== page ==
A-H + B  [ AHB ]  A + H-B

reaction coordinate diagrams
Reaction Coordinate Diagrams
  • The progress of the reaction can be viewed in terms of the energy of the system: reaction coordinate. [Fig. 11-3]
  • The transition state is the highest point on the reaction coordinate diagram.
  • The height of the energy barrier is the Free Energy of Activation and is symbolized by DG‡.
  • Reactions can go forward and backward. The height of the energy barrier to go backwards may be higher than to go forward, because the product may be more stable than the substrate. The difference in energy between substrate and product is the Free Energy of Reaction.
multi step reactions
Multi-Step Reactions
  • A reaction may have more than one step: S  I  P.
  • Two step reaction have two transition states. [Fig. 11-4]
  • If the energy barrier is higher for one step than the other, than the rate of this step will be slower.
  • In multi-step reactions, the step with the highest transition state free energy (the highest point on the reaction coordinate diagram) is the Rate Determining Stepof the reaction.
  • The overall rate of the reaction, kinetics, can only be as fast as the slowest step.
the catalytic effect of enzymes
The Catalytic Effect of Enzymes
  • Enzymes act by lowering the free energy of the transition state, thereby reducing the free energy of activation (DG‡). [Fig. 11-5]
  • The catalytic efficiency (DDG‡cat) is the difference in DG‡ for the catalyzed reaction versus the uncatalyzed reaction.
  • The catalytic efficiency can be viewed in terms of the kinetic parameters: rate enhancement for the reaction.
  • Enzymes allow huge enhancements of rates, in many cases, enabling reactions to occur that would almost never occur spontaneously because DG‡ is so high.
enzymes affect rates not outcome
Enzymes Affect Rates, Not Outcome
  • The lowering of the free energy barrier and increase in rate is equal for the forward and the reverse reactions.
  • Ultimately, the reaction will settle to equilibrium. The time required to come to equilibrium depends on the rates of the forward and reverse reactions. Enzymes facilitate this process.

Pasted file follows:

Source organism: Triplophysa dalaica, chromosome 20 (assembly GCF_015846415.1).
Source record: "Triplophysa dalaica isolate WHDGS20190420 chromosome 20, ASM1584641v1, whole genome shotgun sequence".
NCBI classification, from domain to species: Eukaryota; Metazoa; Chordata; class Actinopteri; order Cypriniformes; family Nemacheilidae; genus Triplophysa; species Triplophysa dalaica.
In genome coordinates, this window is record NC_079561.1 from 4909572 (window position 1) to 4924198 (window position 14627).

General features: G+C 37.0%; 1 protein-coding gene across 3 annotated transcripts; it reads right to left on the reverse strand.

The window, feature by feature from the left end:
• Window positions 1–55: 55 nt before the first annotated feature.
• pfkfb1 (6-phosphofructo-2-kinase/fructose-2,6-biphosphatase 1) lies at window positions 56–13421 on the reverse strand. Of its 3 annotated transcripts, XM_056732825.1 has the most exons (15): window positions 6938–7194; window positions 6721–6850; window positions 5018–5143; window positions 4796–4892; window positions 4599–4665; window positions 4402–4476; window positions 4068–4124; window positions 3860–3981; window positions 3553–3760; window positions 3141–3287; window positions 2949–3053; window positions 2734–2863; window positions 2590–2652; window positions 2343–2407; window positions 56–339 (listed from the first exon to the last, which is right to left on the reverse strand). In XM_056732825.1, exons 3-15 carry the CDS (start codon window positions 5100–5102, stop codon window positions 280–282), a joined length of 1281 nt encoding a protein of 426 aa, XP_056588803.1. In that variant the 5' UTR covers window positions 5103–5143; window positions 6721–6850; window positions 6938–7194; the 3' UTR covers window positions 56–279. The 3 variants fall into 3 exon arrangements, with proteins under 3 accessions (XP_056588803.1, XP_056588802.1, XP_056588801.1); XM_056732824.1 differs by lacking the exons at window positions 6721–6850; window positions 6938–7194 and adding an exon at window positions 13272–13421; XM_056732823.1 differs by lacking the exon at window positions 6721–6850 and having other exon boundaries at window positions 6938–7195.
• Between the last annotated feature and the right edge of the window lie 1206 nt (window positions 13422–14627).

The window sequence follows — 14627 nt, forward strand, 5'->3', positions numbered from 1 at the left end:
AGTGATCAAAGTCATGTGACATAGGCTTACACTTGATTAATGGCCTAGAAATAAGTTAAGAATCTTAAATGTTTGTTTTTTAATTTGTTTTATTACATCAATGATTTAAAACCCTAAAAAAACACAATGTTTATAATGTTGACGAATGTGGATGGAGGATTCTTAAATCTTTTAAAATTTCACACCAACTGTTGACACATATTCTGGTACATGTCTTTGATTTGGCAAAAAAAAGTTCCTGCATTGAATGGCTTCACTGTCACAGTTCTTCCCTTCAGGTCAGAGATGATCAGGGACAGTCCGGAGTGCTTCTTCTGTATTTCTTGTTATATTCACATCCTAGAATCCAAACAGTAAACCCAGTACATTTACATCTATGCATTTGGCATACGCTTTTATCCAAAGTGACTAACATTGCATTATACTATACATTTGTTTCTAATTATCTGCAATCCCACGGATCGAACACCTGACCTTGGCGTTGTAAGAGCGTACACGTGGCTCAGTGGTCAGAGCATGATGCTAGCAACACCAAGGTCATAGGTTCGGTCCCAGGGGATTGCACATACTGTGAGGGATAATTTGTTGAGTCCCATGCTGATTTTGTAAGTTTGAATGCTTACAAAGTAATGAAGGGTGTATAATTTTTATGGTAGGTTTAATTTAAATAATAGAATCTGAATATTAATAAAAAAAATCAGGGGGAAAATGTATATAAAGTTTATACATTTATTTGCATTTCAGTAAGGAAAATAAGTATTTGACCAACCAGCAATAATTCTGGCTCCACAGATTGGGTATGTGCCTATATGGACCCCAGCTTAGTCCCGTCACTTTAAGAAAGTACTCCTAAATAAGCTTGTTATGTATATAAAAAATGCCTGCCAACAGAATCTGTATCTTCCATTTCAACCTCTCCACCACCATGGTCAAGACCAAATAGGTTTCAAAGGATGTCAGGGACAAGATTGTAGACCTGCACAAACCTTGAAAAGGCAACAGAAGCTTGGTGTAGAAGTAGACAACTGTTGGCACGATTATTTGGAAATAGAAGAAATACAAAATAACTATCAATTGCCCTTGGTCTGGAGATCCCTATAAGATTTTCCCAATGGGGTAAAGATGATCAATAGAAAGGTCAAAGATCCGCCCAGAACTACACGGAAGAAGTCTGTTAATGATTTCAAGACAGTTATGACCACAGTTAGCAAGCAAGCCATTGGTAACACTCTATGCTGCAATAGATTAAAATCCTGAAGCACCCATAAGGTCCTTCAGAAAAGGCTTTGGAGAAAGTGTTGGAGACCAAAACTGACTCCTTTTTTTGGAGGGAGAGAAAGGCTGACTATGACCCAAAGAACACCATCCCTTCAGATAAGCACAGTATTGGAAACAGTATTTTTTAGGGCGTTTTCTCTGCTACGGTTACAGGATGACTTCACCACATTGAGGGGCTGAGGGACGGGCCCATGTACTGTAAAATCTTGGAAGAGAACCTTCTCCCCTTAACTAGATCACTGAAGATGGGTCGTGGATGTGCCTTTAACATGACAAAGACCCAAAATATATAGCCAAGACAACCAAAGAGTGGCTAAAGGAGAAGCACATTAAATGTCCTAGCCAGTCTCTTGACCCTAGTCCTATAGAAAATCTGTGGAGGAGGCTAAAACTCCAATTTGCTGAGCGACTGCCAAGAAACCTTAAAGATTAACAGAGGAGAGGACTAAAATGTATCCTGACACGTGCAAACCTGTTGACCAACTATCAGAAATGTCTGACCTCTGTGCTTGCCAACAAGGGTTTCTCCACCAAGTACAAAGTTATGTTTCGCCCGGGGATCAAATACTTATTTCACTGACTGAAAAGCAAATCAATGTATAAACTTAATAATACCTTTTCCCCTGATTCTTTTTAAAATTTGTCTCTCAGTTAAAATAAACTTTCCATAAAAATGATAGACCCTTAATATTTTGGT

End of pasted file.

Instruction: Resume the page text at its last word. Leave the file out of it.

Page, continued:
• Enzymes increase the kinetic parameter velocity with which products are produced from reactants. This is equally true for the forward and reverse reactions.
  • At equilibrium, the preference for substrate versus product is determined by the difference in energy between substrate and product- NOT BY THE RATES.
simple kinetics
Simple Kinetics

S ------> P

Reaction Velocity: the instantaneous rate (k) at which product is produced (or substrate disappears) mulitplied by the amount of substrate present: v = k[S]

The rate of production of product = rate of consumption of substrate.

The rate constant for the forward reaction is defined as kf or k+1 and for the reverse reaction as kr or k-1:

The velocity of the forward reaction is: vforward = k+1[S]

The velocity of the reverse reaction is: vreverse = k-1[P]

kinetics at equilibrium
Kinetics at Equilibrium

At equilibrium, the velocity of the forward reaction is equal to the reverse reaction k+1[S] = k-1[P], so there is no overall change in the distribution of S and P.

An equilibrium constant of the reaction can be defined:

Keq = [P]/[S] = k+1/k-1

This equation demonstrates that at equilibrium, the concentration of S and P reflects the relative stability (free energy difference) between S and P.